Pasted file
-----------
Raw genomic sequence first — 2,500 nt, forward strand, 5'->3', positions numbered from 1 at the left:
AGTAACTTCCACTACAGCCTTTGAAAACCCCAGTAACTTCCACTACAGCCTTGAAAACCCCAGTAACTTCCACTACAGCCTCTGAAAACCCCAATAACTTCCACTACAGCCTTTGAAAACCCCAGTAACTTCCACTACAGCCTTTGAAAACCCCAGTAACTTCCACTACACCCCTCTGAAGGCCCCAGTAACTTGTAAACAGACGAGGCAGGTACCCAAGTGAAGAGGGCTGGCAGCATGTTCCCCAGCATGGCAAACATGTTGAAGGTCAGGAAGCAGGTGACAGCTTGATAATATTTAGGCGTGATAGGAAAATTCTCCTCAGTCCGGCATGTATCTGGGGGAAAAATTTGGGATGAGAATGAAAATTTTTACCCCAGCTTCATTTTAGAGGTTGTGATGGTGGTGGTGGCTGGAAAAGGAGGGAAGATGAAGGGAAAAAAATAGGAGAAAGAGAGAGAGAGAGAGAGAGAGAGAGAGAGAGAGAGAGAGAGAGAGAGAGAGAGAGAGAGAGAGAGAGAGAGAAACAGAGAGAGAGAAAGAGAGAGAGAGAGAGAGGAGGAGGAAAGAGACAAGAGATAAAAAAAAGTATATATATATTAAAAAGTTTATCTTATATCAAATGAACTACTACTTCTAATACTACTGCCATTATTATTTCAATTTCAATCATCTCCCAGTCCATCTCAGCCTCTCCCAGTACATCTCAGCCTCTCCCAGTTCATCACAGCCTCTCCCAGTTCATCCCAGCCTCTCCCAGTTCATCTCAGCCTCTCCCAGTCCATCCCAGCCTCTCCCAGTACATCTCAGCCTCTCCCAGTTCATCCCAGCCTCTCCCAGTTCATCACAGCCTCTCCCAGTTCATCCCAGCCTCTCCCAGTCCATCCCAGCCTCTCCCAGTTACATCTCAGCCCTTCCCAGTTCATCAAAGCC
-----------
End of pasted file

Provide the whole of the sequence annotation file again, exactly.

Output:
Raw genomic sequence first — 2,500 nt, forward strand, 5'->3', positions numbered from 1 at the left:
AGTAACTTCCACTACAGCCTTTGAAAACCCCAGTAACTTCCACTACAGCCTTGAAAACCCCAGTAACTTCCACTACAGCCTCTGAAAACCCCAATAACTTCCACTACAGCCTTTGAAAACCCCAGTAACTTCCACTACAGCCTTTGAAAACCCCAGTAACTTCCACTACACCCCTCTGAAGGCCCCAGTAACTTGTAAACAGACGAGGCAGGTACCCAAGTGAAGAGGGCTGGCAGCATGTTCCCCAGCATGGCAAACATGTTGAAGGTCAGGAAGCAGGTGACAGCTTGATAATATTTAGGCGTGATAGGAAAATTCTCCTCAGTCCGGCATGTATCTGGGGGAAAAATTTGGGATGAGAATGAAAATTTTTACCCCAGCTTCATTTTAGAGGTTGTGATGGTGGTGGTGGCTGGAAAAGGAGGGAAGATGAAGGGAAAAAAATAGGAGAAAGAGAGAGAGAGAGAGAGAGAGAGAGAGAGAGAGAGAGAGAGAGAGAGAGAGAGAGAGAGAGAGAGAGAGAGAAACAGAGAGAGAGAAAGAGAGAGAGAGAGAGAGGAGGAGGAAAGAGACAAGAGATAAAAAAAAGTATATATATATTAAAAAGTTTATCTTATATCAAATGAACTACTACTTCTAATACTACTGCCATTATTATTTCAATTTCAATCATCTCCCAGTCCATCTCAGCCTCTCCCAGTACATCTCAGCCTCTCCCAGTTCATCACAGCCTCTCCCAGTTCATCCCAGCCTCTCCCAGTTCATCTCAGCCTCTCCCAGTCCATCCCAGCCTCTCCCAGTACATCTCAGCCTCTCCCAGTTCATCCCAGCCTCTCCCAGTTCATCACAGCCTCTCCCAGTTCATCCCAGCCTCTCCCAGTCCATCCCAGCCTCTCCCAGTTACATCTCAGCCCTTCCCAGTTCATCAAAGCC